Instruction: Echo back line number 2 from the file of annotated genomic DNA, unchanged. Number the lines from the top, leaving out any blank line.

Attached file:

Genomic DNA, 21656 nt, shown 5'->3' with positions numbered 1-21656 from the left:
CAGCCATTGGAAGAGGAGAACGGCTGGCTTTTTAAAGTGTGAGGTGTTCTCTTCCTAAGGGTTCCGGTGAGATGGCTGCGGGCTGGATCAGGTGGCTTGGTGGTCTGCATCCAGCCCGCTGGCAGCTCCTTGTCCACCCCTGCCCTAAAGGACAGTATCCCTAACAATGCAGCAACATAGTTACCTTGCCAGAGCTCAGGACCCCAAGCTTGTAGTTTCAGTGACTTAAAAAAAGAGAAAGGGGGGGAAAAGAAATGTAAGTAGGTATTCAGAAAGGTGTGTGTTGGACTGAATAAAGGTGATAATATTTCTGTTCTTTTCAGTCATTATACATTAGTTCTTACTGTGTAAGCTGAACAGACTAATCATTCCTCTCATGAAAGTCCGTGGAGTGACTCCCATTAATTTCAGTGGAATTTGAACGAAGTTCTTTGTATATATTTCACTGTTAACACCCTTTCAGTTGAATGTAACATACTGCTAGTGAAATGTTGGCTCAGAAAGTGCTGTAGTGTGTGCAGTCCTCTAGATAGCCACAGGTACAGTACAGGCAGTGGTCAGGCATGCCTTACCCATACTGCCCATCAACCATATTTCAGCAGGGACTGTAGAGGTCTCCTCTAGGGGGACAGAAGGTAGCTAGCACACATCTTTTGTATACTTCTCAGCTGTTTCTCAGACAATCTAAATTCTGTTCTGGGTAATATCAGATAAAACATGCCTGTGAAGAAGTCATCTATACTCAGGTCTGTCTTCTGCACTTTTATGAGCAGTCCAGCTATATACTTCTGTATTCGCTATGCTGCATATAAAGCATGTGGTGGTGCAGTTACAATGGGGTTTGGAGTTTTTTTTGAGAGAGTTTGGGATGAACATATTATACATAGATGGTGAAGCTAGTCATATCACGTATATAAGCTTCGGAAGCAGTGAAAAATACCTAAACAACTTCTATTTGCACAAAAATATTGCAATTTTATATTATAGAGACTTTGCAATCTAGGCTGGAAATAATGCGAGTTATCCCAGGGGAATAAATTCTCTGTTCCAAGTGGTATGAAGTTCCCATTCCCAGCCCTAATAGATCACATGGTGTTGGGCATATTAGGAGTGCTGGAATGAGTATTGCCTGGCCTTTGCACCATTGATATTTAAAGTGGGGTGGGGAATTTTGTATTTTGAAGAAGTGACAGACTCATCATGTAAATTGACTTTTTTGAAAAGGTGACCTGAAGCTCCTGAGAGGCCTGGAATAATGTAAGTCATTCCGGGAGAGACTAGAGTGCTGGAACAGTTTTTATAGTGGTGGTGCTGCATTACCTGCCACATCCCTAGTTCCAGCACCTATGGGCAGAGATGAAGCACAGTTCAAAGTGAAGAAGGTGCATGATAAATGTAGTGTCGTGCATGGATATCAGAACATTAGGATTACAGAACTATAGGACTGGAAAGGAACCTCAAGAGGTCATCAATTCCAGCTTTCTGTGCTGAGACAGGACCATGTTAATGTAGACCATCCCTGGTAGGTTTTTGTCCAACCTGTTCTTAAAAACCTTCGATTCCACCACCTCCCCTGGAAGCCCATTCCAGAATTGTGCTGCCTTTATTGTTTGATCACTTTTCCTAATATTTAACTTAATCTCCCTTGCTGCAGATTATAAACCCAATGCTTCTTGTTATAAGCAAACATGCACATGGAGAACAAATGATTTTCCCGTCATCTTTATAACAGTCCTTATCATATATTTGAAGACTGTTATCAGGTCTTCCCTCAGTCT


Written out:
CAGCCATTGGAAGAGGAGAACGGCTGGCTTTTTAAAGTGTGAGGTGTTCTCTTCCTAAGGGTTCCGGTGAGATGGCTGCGGGCTGGATCAGGTGGCTTGGTGGTCTGCATCCAGCCCGCTGGCAGCTCCTTGTCCACCCCTGCCCTAAAGGACAGTATCCCTAACAATGCAGCAACATAGTTACCTTGCCAGAGCTCAGGACCCCAAGCTTGTAGTTTCAGTGACTTAAAAAAAGAGAAAGGGGGGGAAAAGAAATGTAAGTAGGTATTCAGAAAGGTGTGTGTTGGACTGAATAAAGGTGATAATATTTCTGTTCTTTTCAGTCATTATACATTAGTTCTTACTGTGTAAGCTGAACAGACTAATCATTCCTCTCATGAAAGTCCGTGGAGTGACTCCCATTAATTTCAGTGGAATTTGAACGAAGTTCTTTGTATATATTTCACTGTTAACACCCTTTCAGTTGAATGTAACATACTGCTAGTGAAATGTTGGCTCAGAAAGTGCTGTAGTGTGTGCAGTCCTCTAGATAGCCACAGGTACAGTACAGGCAGTGGTCAGGCATGCCTTACCCATACTGCCCATCAACCATATTTCAGCAGGGACTGTAGAGGTCTCCTCTAGGGGGACAGAAGGTAGCTAGCACACATCTTTTGTATACTTCTCAGCTGTTTCTCAGACAATCTAAATTCTGTTCTGGGTAATATCAGATAAAACATGCCTGTGAAGAAGTCATCTATACTCAGGTCTGTCTTCTGCACTTTTATGAGCAGTCCAGCTATATACTTCTGTATTCGCTATGCTGCATATAAAGCATGTGGTGGTGCAGTTACAATGGGGTTTGGAGTTTTTTTTGAGAGAGTTTGGGATGAACATATTATACATAGATGGTGAAGCTAGTCATATCACGTATATAAGCTTCGGAAGCAGTGAAAAATACCTAAACAACTTCTATTTGCACAAAAATATTGCAATTTTATATTATAGAGACTTTGCAATCTAGGCTGGAAATAATGCGAGTTATCCCAGGGGAATAAATTCTCTGTTCCAAGTGGTATGAAGTTCCCATTCCCAGCCCTAATAGATCACATGGTGTTGGGCATATTAGGAGTGCTGGAATGAGTATTGCCTGGCCTTTGCACCATTGATATTTAAAGTGGGGTGGGGAATTTTGTATTTTGAAGAAGTGACAGACTCATCATGTAAATTGACTTTTTTGAAAAGGTGACCTGAAGCTCCTGAGAGGCCTGGAATAATGTAAGTCATTCCGGGAGAGACTAGAGTGCTGGAACAGTTTTTATAGTGGTGGTGCTGCATTACCTGCCACATCCCTAGTTCCAGCACCTATGGGCAGAGATGAAGCACAGTTCAAAGTGAAGAAGGTGCATGATAAATGTAGTGTCGTGCATGGATATCAGAACATTAGGATTACAGAACTATAGGACTGGAAAGGAACCTCAAGAGGTCATCAATTCCAGCTTTCTGTGCTGAGACAGGACCATGTTAATGTAGACCATCCCTGGTAGGTTTTTGTCCAACCTGTTCTTAAAAACCTTCGATTCCACCACCTCCCCTGGAAGCCCATTCCAGAATTGTGCTGCCTTTATTGTTTGATCACTTTTCCTAATATTTAACTTAATCTCCCTTGCTGCAGATTATAAACCCAATGCTTCTTGTTATAAGCAAACATGCACATGGAGAACAAATGATTTTCCCGTCATCTTTATAACAGTCCTTATCATATATTTGAAGACTGTTATCAGGTCTTCCCTCAGTCT